Why you should care
Cristina Fernández de Kirchner is leading incumbent Mauricio Macri in polls, and investors are worried.
When investors dumped Argentine bonds en masse just as copies of Cristina Fernández de Kirchner’s autobiography, Sincerely, began to fly off the shelves last week, it gave new meaning to the term “best-seller.”
The asset sell-off took place as all emerging markets were suffering from the strengthening U.S. dollar. But the enthusiastic reception for the populist former president’s memoirs — hard on the heels of polling showing her popularity rising — gave investors one more reason to fret about her possible return to power at presidential elections in October.
“People woke up to the fact that Cristina could run,” says Alejo Czerwonko, emerging markets strategist at UBS Global Wealth Management.
Until recently, most investors believed the reelection of Mauricio Macri, Argentina’s market-friendly president, was assured. But that changed after last year’s currency crisis wrought havoc on the economy and forced Macri to ask for a $56.3 billion bailout from the International Monetary Fund (IMF).
Although most pollsters note that the October election is too far off to make reliable predictions, the mere possibility that Fernández could win is focusing investors’ minds on what that could mean for Argentina’s IMF-backed austerity program and the country’s sovereign debt.
If someone asked me to define Mauricio Macri in just one word, the only one that occurs to me is: chaos.
Cristina Fernández de Kirchner, Sincerely
“If you think about Cristina’s record, most reasonable people would say there is no chance she could ever win another election,” says one international investor who manages a large emerging market debt fund. “But this being Argentina, that is not the case.”
Fernández has not yet declared her intention to run. But her book contains possible clues.
“If someone asked me to define Mauricio Macri in just one word, the only one that occurs to me is: chaos,” she writes. “Mauricio Macri is chaos, and that is why I firmly believe that it is necessary to restore order to Argentina.” In the final paragraph, she writes: “The deterioration caused by the policies of Mauricio Macri and [his coalition] Cambiemos has been too great, vertiginous and deep to think that just a few can fix this,” adding: “We cannot go on like this.”
Some of the book seeks to explain why the multiple charges Fernández faces — including bribery, embezzlement and money laundering — are unfair and amount to political persecution. If elected president, Fernández, who is a senator, would maintain legal immunity and could not be imprisoned.
Should she announce a run before the deadline of June 22, polls suggest she stands a good chance of victory. In an Isonomia Consultancy survey last week, 45 percent of respondents said they would vote for Fernández in a runoff against Macri. Only 36 percent said they would back the president, and almost 20 percent were undecided.
The problem for Macri is that on nearly every economic metric, including inflation and growth, the situation is worse than before he took office. Inflation is running at almost 55 percent, more than double the 27 percent rate in 2015. “For the average Argentine, things have not gotten better in the last few years, and that is why Cristina still has a chance,” the international investor says.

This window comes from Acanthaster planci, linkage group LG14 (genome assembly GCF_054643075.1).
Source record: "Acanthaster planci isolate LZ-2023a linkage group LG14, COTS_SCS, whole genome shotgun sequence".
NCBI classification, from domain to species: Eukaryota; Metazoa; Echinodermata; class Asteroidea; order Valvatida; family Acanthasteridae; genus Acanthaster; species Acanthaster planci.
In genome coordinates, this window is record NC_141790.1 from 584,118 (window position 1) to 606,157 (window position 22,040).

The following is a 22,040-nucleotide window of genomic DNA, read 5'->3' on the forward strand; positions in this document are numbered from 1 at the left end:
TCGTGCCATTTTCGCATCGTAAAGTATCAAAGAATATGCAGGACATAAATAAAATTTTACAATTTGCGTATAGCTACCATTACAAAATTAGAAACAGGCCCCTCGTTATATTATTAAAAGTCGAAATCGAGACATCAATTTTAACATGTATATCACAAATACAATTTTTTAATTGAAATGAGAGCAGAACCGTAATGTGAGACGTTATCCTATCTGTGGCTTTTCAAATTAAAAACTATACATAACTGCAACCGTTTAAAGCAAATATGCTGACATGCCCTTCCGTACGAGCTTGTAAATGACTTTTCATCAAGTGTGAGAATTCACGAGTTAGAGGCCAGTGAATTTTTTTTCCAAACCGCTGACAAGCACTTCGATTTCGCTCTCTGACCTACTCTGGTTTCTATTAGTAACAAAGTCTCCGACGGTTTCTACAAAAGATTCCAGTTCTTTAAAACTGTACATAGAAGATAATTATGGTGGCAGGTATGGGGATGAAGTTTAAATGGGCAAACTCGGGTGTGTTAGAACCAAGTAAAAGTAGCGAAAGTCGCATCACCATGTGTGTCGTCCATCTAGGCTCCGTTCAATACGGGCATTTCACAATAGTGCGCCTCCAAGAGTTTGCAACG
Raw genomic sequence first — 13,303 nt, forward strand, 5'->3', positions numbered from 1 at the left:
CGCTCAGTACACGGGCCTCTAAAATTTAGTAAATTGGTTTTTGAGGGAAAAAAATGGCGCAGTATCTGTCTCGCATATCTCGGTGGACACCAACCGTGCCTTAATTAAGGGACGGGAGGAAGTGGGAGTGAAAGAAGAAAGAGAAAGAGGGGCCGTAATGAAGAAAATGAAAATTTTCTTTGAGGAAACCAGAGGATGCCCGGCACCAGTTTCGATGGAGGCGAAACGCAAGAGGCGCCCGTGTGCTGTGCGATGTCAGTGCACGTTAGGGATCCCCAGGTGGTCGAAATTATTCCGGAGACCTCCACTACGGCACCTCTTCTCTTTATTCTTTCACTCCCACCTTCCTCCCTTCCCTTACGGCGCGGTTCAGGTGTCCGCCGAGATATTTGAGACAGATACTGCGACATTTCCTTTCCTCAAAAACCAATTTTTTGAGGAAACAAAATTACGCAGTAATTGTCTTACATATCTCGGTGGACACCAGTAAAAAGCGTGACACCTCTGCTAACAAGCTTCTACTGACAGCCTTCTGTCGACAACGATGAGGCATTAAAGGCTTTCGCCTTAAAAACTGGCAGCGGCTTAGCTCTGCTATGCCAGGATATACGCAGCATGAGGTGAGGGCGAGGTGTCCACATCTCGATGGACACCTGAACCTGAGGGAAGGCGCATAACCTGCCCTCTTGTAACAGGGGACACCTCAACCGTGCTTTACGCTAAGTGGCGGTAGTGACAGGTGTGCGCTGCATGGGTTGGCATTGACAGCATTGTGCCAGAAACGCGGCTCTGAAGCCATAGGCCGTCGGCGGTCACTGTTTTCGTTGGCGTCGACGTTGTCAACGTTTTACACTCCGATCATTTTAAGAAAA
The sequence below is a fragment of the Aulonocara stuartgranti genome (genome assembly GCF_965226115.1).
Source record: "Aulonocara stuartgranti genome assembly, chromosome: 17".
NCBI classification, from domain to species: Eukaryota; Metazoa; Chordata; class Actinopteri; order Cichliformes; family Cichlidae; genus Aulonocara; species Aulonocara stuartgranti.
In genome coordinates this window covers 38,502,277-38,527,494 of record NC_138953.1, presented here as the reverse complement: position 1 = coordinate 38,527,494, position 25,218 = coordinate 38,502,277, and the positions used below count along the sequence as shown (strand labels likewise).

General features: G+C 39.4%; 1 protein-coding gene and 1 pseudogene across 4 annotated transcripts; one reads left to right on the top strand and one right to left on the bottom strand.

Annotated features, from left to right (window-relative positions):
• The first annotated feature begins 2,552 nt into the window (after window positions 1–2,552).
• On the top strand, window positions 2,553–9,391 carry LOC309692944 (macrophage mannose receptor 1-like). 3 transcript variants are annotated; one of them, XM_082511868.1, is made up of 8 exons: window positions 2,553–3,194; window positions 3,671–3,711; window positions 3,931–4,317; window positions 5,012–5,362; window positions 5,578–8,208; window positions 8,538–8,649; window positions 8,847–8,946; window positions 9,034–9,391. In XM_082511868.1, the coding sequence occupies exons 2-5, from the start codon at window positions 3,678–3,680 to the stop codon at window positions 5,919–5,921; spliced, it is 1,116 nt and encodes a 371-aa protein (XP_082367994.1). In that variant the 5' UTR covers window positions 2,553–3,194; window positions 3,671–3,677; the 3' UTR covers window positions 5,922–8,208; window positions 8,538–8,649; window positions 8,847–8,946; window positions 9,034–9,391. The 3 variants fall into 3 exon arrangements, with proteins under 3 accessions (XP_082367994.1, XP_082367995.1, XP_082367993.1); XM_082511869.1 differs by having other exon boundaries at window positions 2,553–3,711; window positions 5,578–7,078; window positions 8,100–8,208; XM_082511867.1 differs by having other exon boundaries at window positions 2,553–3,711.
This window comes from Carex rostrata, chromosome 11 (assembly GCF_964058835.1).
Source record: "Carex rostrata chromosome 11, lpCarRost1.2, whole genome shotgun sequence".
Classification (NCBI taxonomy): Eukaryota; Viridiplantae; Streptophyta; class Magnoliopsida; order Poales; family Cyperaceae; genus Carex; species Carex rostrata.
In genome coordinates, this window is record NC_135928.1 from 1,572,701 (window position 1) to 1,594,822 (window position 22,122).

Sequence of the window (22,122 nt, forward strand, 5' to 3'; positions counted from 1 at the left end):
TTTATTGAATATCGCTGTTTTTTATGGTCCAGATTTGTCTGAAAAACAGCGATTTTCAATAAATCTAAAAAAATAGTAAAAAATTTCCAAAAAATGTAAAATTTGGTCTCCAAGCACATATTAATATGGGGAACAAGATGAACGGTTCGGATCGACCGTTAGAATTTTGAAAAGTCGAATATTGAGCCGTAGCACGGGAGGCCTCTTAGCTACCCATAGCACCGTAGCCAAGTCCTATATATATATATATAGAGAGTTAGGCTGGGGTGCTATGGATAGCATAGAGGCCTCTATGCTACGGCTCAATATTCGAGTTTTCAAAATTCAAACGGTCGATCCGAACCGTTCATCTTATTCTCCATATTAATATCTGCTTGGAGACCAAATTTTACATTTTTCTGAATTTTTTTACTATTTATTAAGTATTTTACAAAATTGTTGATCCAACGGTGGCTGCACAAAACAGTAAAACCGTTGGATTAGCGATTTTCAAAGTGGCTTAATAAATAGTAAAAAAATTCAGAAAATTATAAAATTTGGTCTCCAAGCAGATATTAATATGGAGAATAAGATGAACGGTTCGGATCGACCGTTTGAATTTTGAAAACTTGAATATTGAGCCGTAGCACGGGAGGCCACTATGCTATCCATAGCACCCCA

Investor concerns over a possible Fernández government center on her interventionist economic policies after she took power in 2007.
These included nationalizations, accusations of bullying private sector companies — her commerce secretary, Guillermo Moreno, once took boxing gloves to a meeting of shareholders of a key newsprint company in which the state had a stake, to show who was boss — and a bitter dispute with “holdout” bondholders who refused to accept a debt restructuring. The economy was on the brink of a balance of payments crisis when Fernández left office in 2015.
But if Fernández did win, economists note, she would have less room for maneuvering than during her previous term, when a global commodity boom sent the price of soybeans, Argentina’s top export, to a high.
She may already be preparing to contend with Argentina’s economic woes. Axel Kicillof, her radical leftist former economy minister, is widely understood to have met IMF officials secretly recently and assured them that a Fernández government would continue with a program the former president described as “tragic and incredible” in her book.
But some analysts say that with polling inconclusive and the election still some way off, much could change — including an economic recovery that would favor Macri — and that it is too early to suggest Argentina will return to populism.
Graham Stock, head of emerging market sovereign research at BlueBay Asset Management, believes this is unlikely — although Macri himself has recently turned to interventionist policies, such as the price controls imposed this month aimed at curbing runaway inflation.
“There’s an overblown fear that Cristina will win. It is easy for poll responders to say they are voting for Cristina because she doesn’t have any policies, and it is an easy expression of protest against the Macri government,” Stock says. “But when they are standing in the electoral booths in October, the choice may feel rather different.”
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